The audio service promoted falsehoods about Moscow's military operation in Ukraine, according to Roskomnadzor
Russia has blocked SoundCloud, one of the world's largest online audio distribution platforms, for spreading misinformation about Moscow's military campaign in Ukraine, the nation's media watchdog Roskomnadzor said in a statement on Sunday.
Access to the service has been suspended at the request of the Prosecutor General's Office because SoundCloud was displaying "materials containing false information about the essence of [Russia's] special military operation in the territory of Ukraine," according to the Roskomnadzor document, as cited by various outlets.
In particular, this includes spreading falsehoods about the military campaign's "form, methods of warfare (attacks on civilians, strikes on civilian infrastructure), as well as about numerous civilian casualties at the hands of Russian soldiers," the regulator said.
Roskomnadzor noted that, according to Russian legislation, such "fake information" is subject to being immediately blocked, adding that it had twice demanded that the platform's owner delete the objectionable materials.
The watchdog added that "should the prohibited information be removed, the resource will be unblocked."
SoundCloud was blocked in Russia on Saturday, with Roskomnadzor saying at the time that the platform had violated Russia's data protection law. It also claimed that the service flouted regulations prohibiting "calls for massive civil unrest, extremist activities" while disseminating "false information of public importance."
In recent months, Russian authorities have imposed various restrictions and fines on a number of Western-based tech giants for failing to comply with local legislation. In March, the platforms Facebook and Instagram were banned in Russia as extremist organizations after they allowed online hate speech against the country's nationals.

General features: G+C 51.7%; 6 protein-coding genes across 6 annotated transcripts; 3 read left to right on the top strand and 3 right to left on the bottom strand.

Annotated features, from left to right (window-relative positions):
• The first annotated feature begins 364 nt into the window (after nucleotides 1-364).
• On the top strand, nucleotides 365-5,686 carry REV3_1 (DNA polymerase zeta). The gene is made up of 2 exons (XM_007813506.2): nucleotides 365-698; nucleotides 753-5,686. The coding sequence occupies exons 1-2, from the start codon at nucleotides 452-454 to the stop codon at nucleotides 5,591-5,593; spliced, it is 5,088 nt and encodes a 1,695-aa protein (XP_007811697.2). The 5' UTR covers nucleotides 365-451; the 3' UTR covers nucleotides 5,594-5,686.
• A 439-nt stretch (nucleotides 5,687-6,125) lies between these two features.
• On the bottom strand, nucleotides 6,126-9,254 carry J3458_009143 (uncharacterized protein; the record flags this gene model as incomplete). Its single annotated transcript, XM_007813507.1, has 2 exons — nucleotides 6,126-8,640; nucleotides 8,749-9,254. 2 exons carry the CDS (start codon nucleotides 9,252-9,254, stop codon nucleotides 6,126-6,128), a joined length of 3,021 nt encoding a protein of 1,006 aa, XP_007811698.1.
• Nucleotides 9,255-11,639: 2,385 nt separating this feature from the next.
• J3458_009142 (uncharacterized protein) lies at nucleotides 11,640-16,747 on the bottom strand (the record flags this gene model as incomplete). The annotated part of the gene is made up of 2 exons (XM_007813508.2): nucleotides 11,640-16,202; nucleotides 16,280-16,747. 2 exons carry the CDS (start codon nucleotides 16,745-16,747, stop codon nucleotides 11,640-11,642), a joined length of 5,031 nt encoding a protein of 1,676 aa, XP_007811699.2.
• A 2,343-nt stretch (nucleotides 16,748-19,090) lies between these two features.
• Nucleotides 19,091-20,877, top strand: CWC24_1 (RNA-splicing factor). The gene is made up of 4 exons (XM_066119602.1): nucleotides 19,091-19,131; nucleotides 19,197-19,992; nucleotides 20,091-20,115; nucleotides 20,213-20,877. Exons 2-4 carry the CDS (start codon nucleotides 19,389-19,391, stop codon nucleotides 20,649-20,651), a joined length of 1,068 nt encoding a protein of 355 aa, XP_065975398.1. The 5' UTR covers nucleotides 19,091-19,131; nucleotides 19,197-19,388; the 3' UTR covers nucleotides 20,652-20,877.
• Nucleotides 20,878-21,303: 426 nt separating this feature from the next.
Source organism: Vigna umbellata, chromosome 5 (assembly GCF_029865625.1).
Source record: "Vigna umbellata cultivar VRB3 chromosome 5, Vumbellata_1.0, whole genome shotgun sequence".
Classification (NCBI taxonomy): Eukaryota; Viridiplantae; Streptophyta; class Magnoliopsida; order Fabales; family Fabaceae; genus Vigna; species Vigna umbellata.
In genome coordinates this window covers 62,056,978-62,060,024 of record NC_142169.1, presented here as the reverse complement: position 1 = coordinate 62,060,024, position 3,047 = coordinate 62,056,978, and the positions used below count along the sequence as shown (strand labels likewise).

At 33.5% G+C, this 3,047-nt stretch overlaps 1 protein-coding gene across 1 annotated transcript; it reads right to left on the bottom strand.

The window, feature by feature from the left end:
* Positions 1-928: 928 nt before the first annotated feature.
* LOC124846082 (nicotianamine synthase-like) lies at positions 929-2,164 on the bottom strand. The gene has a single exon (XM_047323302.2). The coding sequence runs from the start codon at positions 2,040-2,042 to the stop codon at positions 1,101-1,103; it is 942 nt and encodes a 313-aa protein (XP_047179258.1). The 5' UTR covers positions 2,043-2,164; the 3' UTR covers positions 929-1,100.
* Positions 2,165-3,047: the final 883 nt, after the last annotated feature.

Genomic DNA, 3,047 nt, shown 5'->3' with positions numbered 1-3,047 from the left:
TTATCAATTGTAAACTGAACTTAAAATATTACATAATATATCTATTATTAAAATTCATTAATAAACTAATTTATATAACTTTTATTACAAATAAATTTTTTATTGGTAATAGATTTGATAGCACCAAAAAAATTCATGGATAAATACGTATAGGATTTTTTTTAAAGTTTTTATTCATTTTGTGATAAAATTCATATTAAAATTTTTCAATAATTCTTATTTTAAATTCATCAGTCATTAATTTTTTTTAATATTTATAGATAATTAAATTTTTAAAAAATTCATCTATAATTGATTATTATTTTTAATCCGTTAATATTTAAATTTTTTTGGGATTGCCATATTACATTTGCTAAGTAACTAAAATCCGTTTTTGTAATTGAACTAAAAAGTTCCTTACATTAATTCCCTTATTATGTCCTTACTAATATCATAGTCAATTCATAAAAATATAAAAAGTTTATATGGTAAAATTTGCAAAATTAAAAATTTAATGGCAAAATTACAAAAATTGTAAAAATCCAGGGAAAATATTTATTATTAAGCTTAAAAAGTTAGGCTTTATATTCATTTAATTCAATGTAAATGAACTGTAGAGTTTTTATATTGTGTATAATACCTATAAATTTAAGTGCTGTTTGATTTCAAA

In late July, a Moscow court fined social media platforms Snapchat, Tinder, and WhatsApp for refusing to localize the data of Russian users in the country. The same punishment was imposed on American search giant Google after it failed to remove prohibited information on the Ukraine conflict.
Prior to that, Spotify, another popular audio streaming service, withdrew from Russia, arguing that it had to do so due to the legislation that criminalizes knowingly publishing false information about the actions of Russia's armed forces.
In early March, Russia adopted a law that allows the authorities to impose substantial fines on persons and entities for discrediting the Russian army or calling for sanctions against Moscow. If an offense leads to "grave consequences," the perpetrator could face a prison sentence of up to 15 years.